Eight years later from the Juba Conference 1947 Southern members of parliament in Sudan put forward a condition for supporting the motion for independence from British colonial rule. They proposed a federal system of government for Sudan to safeguard the interest of the South. The Northern deceptive response was that the proposal for a federal system would be considered after independence of Sudan. After independence and under no obligation Northerners rejected the federal system for Sudan without any convincing explanation. To add salt to injury Northerners instead drafted a constitution fit for an Arab Islamic State. The Southern call for a federal system of government for Sudan was unceremoniously outlawed. Nevertheless, the Southern response was nothing but an armed struggle for freedom.

The point that is being made here is that the call for a federal system of government in South Sudan is not unique. In 1955 the Southern call for a federal system was to make the unity of Sudan attractive as the basis of sustainable national unity. Unfortunately the dominant Black Arabs of Sudan were arrogant, insensitive and extremely stubborn to their Black African cousins in the South. The Arabs were only to regret when Sudan ultimately disintegrated into North and South with colorful and magnificent celebrations in the South as that was where most of the resources the Arabs had exploited were found.

Federalism in South Sudan

Equatoria, of the three regions of South Sudan, was the first in 2011 to pass a resolution in a conference that: A democratic federal system of governance should be adopted for the Republic of South Sudan, therefore the establishment of the new country as the Federal Republic of South Sudan.

The motive for the call of a federal system of government in South Sudan is not very difficult to comprehend. It is to promote justice where none is above the law in contrast to selective justice, it is for sustainable national unity in contrast to ethno-centricism and it is to promote prosperity for all in contrast to absolute poor service delivery. The call for a federal system of government in South Sudan should be seen as a national agenda instead of being narrowly perceived as an Equatorian plot to segregate others. Federalism is for the benefit of all in South Sudan.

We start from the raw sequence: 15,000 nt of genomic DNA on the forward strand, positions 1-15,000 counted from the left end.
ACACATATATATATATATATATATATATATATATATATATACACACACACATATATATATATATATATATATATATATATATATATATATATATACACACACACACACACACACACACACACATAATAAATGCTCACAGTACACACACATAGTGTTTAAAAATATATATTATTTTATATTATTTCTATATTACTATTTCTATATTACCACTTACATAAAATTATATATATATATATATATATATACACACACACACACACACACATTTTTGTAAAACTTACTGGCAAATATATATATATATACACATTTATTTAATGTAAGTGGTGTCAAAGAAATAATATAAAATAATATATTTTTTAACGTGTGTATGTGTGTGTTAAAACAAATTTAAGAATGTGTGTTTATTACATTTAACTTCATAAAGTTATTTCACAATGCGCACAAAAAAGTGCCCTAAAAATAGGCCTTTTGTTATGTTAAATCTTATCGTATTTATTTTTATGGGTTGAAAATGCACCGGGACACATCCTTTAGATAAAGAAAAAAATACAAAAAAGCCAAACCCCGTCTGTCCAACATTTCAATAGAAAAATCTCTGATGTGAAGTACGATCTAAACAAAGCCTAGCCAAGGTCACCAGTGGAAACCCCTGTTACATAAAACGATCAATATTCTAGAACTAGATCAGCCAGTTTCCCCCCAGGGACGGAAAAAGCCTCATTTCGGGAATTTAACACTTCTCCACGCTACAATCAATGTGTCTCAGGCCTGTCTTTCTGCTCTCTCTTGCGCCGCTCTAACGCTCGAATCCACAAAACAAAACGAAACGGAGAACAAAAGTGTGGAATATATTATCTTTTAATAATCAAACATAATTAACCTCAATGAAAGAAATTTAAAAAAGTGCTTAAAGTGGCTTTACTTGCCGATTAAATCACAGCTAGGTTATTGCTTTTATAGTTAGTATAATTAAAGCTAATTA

The essence of a federal system is its responsiveness to diversities and in defusing simmering tensions that may tear a country apart. The loud call for a federal system of government may co-relate to people’s experience of absolute poor service delivery. Things may therefore be different when a federal system is adopted.

Riek Machar’s call for federalism

Dr Riek Machar was the second most powerful man as the Vice President until July 2013 in the Government of the Republic of South Sudan. In December 2013 Dr Riek Machar declared openly that he was in rebellion against what he described as dictatorial tendencies of the President. In his rebellion Dr Riek Machar wanted support. Knowing very well that the call for a federal system was popular in Equatoria he wasted no time to make the call for federalism the top item on the agenda of the rebellion.

Dr Riek Machar must have calculated that by crafting federalism onto the agenda of his rebellion he would get automatic and total support from Equatoria. This, however, seems to have created a problem as Equatoria is now perceived sympathetic to the rebellion. A critical analysis is therefore needed of the extent to which Dr Riek Machar’s call for federalism is the same as that of Equatoria. This is in order to allay fears that may cause unnecessary panic and also for people not to get confused.

To begin with Dr Riek Machar’s call for federalism is at best deceptive and at worst a betrayal of the genuine Equatoria’s call for federalism. People must recall that as the Vice President Dr Riek Machar at first supported federalism when the majority of members from Equatoria in the National Legislative Assembly in July 2011 endorsed federalism just before the day of independence. However, at the last hour Dr Riek Machar rejected the very federalism for which he is now calling. People must take it with some caution as to why Dr Riek Machar is now turning around to claim to be the champion of federalism while he was comfortable in rejecting it.

The difference